SCO can set example of conflict mitigation
Published: Sep 14, 2022 10:16 PM
Illustration: Chen Xia/GT

Illustration: Chen Xia/GT

From the onset of the Shanghai Cooperation Organization (SCO), there has been a view about this organization in the West that it is a geopolitical competitor to the Western world, some observers even gave a label to SCO - an "Eastern NATO." However, SCO leadership and representatives have regularly rejected such allegations and speculations. They always emphasize that SCO is not going to become a military alliance like NATO.

At the same time, this organization has an explicit or implicit geopolitical dimension of its modus vivendi. This can be noticed from the SCO Declarations. These Declarations often send a message that member-states stand for a multi-polar world order, opposite to hegemony, etc. The geopolitical aspect can also be assumed from the consideration of the membership structure: The organization includes no Western state as a member or even an observer. The SCO is going to accept a new member - Iran, a state also under US sanctions.

By and large, one can assume that some SCO members have tense relations with the US and the West, whilst some other members develop relatively friendly relations with the US. For example, Uzbekistan has maintained strategic partnership with the US since 2002 when a corresponding agreement was signed between two states. Smaller states such as Central Asian ones and mid-ranking ones such as India and Pakistan, obviously have ambiguous role within the organization. 

With this observation, we can suppose that SCO has a complicated structure. At the same, it should be argued that it eventually is gaining more popularity as it broadens its membership structure. Anyhow, the SCO plays an important role as an effective diplomatic platform for its members that creates cooperative and friendly political atmosphere.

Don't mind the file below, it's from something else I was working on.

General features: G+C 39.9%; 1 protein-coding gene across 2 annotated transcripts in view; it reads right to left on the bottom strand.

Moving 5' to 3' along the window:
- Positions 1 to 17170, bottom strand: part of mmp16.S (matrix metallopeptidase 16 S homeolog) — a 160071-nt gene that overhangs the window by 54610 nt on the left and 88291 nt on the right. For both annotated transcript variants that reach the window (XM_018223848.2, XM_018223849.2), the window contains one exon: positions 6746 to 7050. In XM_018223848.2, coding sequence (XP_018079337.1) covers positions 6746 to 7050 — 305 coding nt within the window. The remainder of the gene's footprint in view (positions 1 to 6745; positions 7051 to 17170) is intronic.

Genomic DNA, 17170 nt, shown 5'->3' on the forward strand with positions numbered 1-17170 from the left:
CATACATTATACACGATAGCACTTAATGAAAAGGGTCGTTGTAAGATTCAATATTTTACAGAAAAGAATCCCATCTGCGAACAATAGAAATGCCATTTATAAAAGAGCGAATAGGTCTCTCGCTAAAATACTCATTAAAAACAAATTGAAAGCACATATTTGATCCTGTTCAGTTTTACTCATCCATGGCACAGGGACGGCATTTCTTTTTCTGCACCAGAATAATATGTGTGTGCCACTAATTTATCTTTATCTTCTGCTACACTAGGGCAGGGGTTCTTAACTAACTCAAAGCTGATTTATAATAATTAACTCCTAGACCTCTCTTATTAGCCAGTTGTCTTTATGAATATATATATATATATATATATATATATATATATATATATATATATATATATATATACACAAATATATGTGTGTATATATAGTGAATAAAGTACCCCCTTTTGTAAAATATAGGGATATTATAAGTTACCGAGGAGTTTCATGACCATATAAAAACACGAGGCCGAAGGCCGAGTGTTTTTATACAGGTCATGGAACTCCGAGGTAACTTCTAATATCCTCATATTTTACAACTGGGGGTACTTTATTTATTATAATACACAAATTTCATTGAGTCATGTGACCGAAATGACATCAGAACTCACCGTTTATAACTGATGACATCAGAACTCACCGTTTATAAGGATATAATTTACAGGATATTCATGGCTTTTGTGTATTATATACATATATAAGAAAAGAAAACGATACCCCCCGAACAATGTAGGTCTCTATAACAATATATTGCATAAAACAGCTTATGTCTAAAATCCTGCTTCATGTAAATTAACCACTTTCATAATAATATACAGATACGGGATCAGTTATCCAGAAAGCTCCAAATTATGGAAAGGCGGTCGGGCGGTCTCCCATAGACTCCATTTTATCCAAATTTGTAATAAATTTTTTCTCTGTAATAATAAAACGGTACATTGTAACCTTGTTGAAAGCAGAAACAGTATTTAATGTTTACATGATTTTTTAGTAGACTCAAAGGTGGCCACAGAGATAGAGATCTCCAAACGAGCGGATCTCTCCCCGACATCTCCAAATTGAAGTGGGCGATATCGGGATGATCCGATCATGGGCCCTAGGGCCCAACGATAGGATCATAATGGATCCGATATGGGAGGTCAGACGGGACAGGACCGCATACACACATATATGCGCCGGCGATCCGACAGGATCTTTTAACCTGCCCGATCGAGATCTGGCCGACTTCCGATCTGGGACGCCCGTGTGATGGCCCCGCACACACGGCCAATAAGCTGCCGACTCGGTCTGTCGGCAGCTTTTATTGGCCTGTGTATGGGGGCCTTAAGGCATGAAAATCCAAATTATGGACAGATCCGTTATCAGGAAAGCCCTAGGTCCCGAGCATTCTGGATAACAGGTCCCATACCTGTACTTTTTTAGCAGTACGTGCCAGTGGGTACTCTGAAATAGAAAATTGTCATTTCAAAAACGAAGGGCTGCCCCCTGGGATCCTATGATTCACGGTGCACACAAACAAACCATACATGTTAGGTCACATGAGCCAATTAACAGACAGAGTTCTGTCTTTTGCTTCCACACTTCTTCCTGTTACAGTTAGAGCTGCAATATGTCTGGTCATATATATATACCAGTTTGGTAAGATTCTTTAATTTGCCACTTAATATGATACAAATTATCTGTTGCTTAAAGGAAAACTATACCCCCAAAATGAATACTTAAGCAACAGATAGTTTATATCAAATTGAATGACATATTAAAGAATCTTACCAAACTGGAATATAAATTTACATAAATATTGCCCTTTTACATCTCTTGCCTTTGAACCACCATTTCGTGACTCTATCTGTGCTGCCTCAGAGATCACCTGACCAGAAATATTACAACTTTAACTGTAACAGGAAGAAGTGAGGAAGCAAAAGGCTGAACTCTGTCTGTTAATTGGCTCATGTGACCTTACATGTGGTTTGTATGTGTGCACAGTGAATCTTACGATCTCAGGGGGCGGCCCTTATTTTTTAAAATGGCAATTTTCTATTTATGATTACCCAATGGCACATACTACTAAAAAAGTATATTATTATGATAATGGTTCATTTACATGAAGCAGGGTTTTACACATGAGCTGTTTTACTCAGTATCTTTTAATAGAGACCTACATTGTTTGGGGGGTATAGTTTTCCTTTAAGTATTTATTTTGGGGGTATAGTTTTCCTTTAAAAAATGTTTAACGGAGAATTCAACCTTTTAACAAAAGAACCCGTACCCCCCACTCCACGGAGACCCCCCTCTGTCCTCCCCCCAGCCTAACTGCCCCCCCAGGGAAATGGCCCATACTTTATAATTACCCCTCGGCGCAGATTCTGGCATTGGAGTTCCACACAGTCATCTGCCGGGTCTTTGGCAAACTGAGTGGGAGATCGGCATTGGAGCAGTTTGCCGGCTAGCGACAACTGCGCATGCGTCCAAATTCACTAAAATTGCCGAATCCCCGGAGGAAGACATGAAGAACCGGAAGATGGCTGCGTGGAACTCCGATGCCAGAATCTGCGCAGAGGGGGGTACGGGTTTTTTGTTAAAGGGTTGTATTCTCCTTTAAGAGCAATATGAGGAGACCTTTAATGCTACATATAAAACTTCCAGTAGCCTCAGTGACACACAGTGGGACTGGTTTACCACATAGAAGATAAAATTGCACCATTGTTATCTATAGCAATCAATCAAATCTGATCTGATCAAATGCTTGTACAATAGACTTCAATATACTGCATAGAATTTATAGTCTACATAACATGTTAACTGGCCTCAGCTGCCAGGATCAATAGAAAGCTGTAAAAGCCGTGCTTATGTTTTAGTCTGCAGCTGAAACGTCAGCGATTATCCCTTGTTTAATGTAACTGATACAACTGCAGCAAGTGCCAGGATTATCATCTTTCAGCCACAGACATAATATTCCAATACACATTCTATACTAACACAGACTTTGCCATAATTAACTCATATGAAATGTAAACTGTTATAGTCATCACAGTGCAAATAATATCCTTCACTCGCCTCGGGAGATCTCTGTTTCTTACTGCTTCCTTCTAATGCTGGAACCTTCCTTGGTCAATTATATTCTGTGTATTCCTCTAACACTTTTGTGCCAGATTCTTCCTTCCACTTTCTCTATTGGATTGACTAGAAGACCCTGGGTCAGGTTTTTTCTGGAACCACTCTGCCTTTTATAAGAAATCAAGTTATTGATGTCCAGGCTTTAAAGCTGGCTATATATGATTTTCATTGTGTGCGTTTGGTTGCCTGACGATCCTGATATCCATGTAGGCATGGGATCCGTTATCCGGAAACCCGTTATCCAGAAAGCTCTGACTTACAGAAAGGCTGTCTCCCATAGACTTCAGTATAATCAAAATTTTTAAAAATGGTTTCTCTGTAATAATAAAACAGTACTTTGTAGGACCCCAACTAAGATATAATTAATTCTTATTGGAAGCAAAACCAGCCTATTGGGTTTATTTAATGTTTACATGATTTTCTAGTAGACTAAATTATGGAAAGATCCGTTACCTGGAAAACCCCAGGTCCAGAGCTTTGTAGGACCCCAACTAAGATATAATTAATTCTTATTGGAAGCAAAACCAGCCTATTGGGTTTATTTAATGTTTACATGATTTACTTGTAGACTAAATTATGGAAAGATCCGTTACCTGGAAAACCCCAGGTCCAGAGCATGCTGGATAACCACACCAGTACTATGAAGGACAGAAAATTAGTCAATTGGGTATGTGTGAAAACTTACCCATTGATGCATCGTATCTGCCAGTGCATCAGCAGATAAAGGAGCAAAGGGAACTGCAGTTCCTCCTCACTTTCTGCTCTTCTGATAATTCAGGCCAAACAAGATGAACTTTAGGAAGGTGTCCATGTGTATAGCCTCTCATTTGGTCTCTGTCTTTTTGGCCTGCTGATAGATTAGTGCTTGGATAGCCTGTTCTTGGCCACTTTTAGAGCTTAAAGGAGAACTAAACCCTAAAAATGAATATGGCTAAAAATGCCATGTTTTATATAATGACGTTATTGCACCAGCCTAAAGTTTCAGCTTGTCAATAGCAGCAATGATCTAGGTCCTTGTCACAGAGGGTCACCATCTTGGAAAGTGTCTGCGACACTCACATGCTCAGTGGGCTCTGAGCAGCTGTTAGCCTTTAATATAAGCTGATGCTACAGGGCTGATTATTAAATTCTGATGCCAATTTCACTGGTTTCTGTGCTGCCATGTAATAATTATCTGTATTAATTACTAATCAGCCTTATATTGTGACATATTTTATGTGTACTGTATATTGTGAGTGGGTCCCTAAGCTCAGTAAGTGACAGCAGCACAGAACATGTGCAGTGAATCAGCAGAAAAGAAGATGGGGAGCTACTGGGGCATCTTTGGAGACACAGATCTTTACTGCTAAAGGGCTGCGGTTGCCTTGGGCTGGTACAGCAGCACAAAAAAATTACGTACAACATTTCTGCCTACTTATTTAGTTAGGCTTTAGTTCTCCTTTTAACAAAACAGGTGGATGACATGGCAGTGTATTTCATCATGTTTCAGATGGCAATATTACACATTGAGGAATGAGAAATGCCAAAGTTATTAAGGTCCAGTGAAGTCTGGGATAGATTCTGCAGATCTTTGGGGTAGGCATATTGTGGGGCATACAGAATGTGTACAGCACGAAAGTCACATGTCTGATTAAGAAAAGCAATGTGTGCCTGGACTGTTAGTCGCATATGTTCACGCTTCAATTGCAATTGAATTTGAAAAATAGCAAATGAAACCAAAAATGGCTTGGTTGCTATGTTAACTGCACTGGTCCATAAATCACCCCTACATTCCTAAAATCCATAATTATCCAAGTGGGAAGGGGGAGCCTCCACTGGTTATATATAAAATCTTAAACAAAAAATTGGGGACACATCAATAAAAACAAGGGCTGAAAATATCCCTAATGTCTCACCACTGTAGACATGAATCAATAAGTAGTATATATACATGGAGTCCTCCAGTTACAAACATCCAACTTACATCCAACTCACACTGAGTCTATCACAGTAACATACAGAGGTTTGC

Meanwhile, the Ukraine crisis has created more ambiguities and perplexity in the entire international system. The international security architecture is shaken due to the ongoing war in Ukraine. The exacerbation of the situation caused official and unofficial speculation on the growing danger of even nuclear clashes between Russia and US, situation reminding the Cuban Missile Crisis of 1962. Regardless of the degree of probability of such a grim scenario, the nuclear war gaining growing traction in global discourse nowadays.

The SCO's nuclear dimension could be somehow, addressed by member-states. The Organization might work out and display its special nuclear posture and express its full support of the TPNW. Moreover, such a posture would be especially actual, timely and wise for the Central Asian states, which yet in 1997 proclaimed a Nuclear Weapon Free Zone in Central Asia. 

In the context of the Ukraine crisis which has global impact, mitigation of other conflicts, tensions and crises across the world could be a somewhat compensation of the currently growing degree of threats to international security. In this respect, the SCO can make its important and tangible contribution to this task by, for example, strengthening peace and security in its own "zone of responsibility." 

For example, two members of the SCO - India and Pakistan - are in cleavage and conflict over Kashmir. If SCO strategically manages to really contribute to mitigation of this territorial dispute, it would be a strong example for other countries and regions of dealing with conflict-prone issues. It would be indirect contribution (as a message) to resolution of the Ukraine crisis, as well. 

Moreover, SCO is better positioned for realization of multiple projects on activation of cooperation in political, economic, trade, cultural-humanitarian and other spheres. From its inception, the SCO has served as a forum for mobilization of member-states for multi-faceted cooperation. We can argue that it helped to nurture and prepare environment for what is today called Belt and Road Initiative (BRI). In other words, Shanghai Spirit is on the background of BRI; and success of the latter will be linked to a great extent to the success and efficiency of the former.

The author is director of the Non-Governmental Research Institution "Knowledge Caravan," Tashkent, Uzbekistan. opinion@globaltimes.com.cn